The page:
TRENTON, N.J. (Legal Newsline) - The New Jersey Supreme Court, in a unanimous ruling last week, held that employees and officers of a corporation may be individually liable under the state's Consumer Fraud Act for acts they undertake through the corporate entity.
The Court, in its July 7 opinion, also determined that the individual defendants in the case are not collaterally estopped from relitigating the quantum of damages attributable to the CFA violations.
The plaintiffs, William and Vivian Allen, contracted defendant V and A Brothers Inc. to landscape their property and build a retaining wall to install a pool.
At the time, V and A Brothers was wholly owned by two brothers, defendants Vincent DiMeglio, who subsequently passed away, and Angelo DiMeglio. The corporation also had one full-time employee, defendant Thomas Taylor.
After V and A Brothers completed the work, plaintiffs filed a two-count complaint naming both corporate and individual defendants.
The first count was directed solely to V and A Brothers and alleged that the corporation breached its contract with plaintiffs by improperly constructing the retaining wall and using inferior backfill material.
The second count was directed to the corporation and Vincent's estate, Angelo and Taylor individually, alleging three "Home Improvement Practices" regulatory violations of the CFA.
Before trial, the trial court granted the individual defendants' motion to dismiss the complaint against them, holding that the CFA did not create a direct cause of action against the individuals.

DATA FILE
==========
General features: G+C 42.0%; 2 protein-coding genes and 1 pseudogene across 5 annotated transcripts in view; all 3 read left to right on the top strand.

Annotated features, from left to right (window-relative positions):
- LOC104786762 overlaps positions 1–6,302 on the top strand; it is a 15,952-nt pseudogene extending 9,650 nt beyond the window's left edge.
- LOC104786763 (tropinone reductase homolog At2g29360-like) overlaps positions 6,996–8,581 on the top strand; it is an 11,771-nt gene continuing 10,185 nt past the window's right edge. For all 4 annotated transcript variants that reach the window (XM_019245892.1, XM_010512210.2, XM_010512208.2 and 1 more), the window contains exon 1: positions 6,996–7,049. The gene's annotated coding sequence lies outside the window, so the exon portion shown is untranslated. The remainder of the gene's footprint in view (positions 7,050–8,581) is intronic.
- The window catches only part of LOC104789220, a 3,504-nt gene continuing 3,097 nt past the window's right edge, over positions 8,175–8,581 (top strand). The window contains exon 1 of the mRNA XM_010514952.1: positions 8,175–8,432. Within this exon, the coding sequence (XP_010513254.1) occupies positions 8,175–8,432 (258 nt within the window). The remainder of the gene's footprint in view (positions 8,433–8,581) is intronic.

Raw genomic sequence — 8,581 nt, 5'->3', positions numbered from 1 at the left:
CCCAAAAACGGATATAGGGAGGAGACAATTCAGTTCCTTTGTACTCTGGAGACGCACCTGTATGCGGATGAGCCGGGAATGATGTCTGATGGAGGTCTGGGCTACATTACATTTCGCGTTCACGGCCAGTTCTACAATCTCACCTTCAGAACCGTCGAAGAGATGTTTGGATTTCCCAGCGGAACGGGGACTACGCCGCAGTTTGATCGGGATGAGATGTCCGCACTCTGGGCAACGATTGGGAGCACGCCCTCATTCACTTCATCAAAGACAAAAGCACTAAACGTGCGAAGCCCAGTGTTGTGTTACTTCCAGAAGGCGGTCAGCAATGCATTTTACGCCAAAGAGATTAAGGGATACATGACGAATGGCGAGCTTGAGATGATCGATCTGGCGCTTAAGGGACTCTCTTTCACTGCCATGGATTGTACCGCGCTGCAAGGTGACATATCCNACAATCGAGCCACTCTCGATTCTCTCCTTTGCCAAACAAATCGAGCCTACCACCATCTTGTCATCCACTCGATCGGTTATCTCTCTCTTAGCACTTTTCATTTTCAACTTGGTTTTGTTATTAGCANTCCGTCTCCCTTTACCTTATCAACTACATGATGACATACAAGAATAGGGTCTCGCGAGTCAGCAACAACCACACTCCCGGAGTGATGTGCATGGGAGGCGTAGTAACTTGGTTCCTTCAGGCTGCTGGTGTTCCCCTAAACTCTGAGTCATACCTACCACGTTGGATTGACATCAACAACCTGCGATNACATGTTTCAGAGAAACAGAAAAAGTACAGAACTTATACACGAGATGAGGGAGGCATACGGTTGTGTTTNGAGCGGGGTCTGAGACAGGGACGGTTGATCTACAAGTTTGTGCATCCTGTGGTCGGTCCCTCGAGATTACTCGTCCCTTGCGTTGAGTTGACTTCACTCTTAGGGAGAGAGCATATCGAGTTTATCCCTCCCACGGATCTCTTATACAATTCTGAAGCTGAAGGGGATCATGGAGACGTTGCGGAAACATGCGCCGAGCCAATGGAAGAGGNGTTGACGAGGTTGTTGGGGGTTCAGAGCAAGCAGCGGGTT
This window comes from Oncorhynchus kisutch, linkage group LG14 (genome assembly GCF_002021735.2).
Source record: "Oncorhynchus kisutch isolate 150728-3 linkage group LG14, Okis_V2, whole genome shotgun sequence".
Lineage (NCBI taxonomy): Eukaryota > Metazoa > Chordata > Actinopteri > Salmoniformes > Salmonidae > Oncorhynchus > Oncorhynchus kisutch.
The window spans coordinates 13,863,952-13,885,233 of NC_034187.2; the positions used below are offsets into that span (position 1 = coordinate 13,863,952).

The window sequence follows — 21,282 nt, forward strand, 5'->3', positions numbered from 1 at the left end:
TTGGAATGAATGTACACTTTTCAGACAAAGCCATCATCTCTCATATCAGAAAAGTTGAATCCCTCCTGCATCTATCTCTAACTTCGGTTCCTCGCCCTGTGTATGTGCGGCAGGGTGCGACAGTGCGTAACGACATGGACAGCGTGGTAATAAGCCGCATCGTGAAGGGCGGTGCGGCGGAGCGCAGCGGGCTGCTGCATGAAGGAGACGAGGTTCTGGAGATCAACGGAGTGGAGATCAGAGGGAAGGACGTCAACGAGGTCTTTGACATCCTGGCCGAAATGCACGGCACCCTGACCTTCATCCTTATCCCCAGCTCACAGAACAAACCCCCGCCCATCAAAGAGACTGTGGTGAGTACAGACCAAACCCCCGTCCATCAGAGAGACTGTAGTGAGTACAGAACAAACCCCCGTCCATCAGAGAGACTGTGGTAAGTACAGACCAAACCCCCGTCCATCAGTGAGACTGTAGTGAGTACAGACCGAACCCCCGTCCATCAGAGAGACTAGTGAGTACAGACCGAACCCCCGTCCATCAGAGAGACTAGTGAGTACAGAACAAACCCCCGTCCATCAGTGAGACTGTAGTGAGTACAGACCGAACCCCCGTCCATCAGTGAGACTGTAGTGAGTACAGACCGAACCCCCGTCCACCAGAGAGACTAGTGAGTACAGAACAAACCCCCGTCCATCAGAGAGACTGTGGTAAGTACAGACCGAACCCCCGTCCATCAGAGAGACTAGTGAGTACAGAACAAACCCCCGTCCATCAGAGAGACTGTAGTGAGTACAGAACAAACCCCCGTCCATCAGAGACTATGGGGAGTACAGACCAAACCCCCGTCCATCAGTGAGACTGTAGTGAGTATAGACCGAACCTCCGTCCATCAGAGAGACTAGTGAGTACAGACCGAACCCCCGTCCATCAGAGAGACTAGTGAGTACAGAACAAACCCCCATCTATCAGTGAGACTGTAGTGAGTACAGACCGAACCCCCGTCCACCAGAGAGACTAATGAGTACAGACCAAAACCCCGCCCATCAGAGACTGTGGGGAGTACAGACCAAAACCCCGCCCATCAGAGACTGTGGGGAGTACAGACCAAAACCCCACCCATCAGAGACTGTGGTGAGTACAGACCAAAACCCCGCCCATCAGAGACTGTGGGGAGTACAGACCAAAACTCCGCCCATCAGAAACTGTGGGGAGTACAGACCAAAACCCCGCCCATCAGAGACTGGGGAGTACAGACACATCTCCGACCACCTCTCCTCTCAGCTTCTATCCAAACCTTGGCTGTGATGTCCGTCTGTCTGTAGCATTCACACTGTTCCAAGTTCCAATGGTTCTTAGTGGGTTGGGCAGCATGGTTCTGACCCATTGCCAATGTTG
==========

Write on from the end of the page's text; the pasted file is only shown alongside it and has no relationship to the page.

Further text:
The plaintiffs' remaining claims were tried and the jury returned a verdict in favor of the plaintiffs on all counts, awarding damages totaling $490,000.
The state's appellate division reversed the trial court's order dismissing the claims against the individual defendants under the CFA. The panel remanded the matter to determine whether any of the individual defendants had personally participated in the regulatory violations that formed the basis for the plaintiffs' CFA complaint.
The panel, however, precluded relitigation of the overall quantum of damages found by the jury in the trial against the corporate defendant.
The state's high court granted the defendants' petition for certification. Justice Helen E. Hoens authored the Court's opinion.
The Court said the analysis of individual liability requires consideration of the CFA's definition of "person," the act's operative provision that creates a cause of action, and the three "Home Improvement Practices" regulations that formed the basis for the CFA claims.
The CFA's broad definition of "person" supports the proposition that the act permits the imposition of individual liability upon one whose acts are part of a violation by a corporation, the Court said.
However, it notes, "Defining the term 'person' merely identifies the universe of actors who may engage in the behavior that the statute defines to be the violation; it does not independently create a basis for their liability.